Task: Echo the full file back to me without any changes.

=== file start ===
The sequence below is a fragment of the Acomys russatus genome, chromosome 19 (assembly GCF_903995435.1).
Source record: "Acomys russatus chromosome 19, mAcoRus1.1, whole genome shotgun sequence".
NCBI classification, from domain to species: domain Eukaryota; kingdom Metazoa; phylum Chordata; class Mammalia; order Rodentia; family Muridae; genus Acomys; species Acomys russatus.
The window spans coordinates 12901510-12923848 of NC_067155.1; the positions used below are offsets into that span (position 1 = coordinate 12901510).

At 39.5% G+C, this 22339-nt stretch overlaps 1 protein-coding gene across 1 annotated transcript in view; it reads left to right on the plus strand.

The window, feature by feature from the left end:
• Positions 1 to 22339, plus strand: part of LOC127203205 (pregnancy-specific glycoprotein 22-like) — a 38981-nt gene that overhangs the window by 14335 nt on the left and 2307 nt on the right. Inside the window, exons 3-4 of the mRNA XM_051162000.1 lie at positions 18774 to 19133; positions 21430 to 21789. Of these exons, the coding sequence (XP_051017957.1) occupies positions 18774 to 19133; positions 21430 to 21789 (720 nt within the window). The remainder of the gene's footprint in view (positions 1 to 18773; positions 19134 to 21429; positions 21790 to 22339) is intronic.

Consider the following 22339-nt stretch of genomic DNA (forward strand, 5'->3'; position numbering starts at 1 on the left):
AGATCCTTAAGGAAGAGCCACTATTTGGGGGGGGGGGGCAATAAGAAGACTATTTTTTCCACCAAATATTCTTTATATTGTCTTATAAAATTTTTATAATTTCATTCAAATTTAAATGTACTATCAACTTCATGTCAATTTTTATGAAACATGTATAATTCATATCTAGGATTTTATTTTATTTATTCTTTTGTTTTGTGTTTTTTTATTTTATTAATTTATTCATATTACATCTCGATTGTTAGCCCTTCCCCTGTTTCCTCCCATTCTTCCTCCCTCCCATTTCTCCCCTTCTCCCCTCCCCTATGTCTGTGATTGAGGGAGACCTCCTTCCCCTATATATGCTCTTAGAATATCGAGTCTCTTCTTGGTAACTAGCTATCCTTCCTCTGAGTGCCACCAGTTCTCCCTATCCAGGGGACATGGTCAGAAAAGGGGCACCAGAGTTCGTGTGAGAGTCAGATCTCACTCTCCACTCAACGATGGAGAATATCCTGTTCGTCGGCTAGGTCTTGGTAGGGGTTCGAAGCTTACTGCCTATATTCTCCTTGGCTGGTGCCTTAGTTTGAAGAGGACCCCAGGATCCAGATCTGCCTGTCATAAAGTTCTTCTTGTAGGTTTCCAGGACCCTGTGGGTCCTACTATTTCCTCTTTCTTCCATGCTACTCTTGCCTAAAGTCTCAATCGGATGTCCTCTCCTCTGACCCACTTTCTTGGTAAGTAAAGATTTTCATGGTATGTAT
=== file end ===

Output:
The sequence below is a fragment of the Acomys russatus genome, chromosome 19 (assembly GCF_903995435.1).
Source record: "Acomys russatus chromosome 19, mAcoRus1.1, whole genome shotgun sequence".
NCBI classification, from domain to species: domain Eukaryota; kingdom Metazoa; phylum Chordata; class Mammalia; order Rodentia; family Muridae; genus Acomys; species Acomys russatus.
The window spans coordinates 12901510-12923848 of NC_067155.1; the positions used below are offsets into that span (position 1 = coordinate 12901510).

At 39.5% G+C, this 22339-nt stretch overlaps 1 protein-coding gene across 1 annotated transcript in view; it reads left to right on the plus strand.

The window, feature by feature from the left end:
• Positions 1 to 22339, plus strand: part of LOC127203205 (pregnancy-specific glycoprotein 22-like) — a 38981-nt gene that overhangs the window by 14335 nt on the left and 2307 nt on the right. Inside the window, exons 3-4 of the mRNA XM_051162000.1 lie at positions 18774 to 19133; positions 21430 to 21789. Of these exons, the coding sequence (XP_051017957.1) occupies positions 18774 to 19133; positions 21430 to 21789 (720 nt within the window). The remainder of the gene's footprint in view (positions 1 to 18773; positions 19134 to 21429; positions 21790 to 22339) is intronic.

Consider the following 22339-nt stretch of genomic DNA (forward strand, 5'->3'; position numbering starts at 1 on the left):
AGATCCTTAAGGAAGAGCCACTATTTGGGGGGGGGGGGCAATAAGAAGACTATTTTTTCCACCAAATATTCTTTATATTGTCTTATAAAATTTTTATAATTTCATTCAAATTTAAATGTACTATCAACTTCATGTCAATTTTTATGAAACATGTATAATTCATATCTAGGATTTTATTTTATTTATTCTTTTGTTTTGTGTTTTTTTATTTTATTAATTTATTCATATTACATCTCGATTGTTAGCCCTTCCCCTGTTTCCTCCCATTCTTCCTCCCTCCCATTTCTCCCCTTCTCCCCTCCCCTATGTCTGTGATTGAGGGAGACCTCCTTCCCCTATATATGCTCTTAGAATATCGAGTCTCTTCTTGGTAACTAGCTATCCTTCCTCTGAGTGCCACCAGTTCTCCCTATCCAGGGGACATGGTCAGAAAAGGGGCACCAGAGTTCGTGTGAGAGTCAGATCTCACTCTCCACTCAACGATGGAGAATATCCTGTTCGTCGGCTAGGTCTTGGTAGGGGTTCGAAGCTTACTGCCTATATTCTCCTTGGCTGGTGCCTTAGTTTGAAGAGGACCCCAGGATCCAGATCTGCCTGTCATAAAGTTCTTCTTGTAGGTTTCCAGGACCCTGTGGGTCCTACTATTTCCTCTTTCTTCCATGCTACTCTTGCCTAAAGTCTCAATCGGATGTCCTCTCCTCTGACCCACTTTCTTGGTAAGTAAAGATTTTCATGGTATGTAT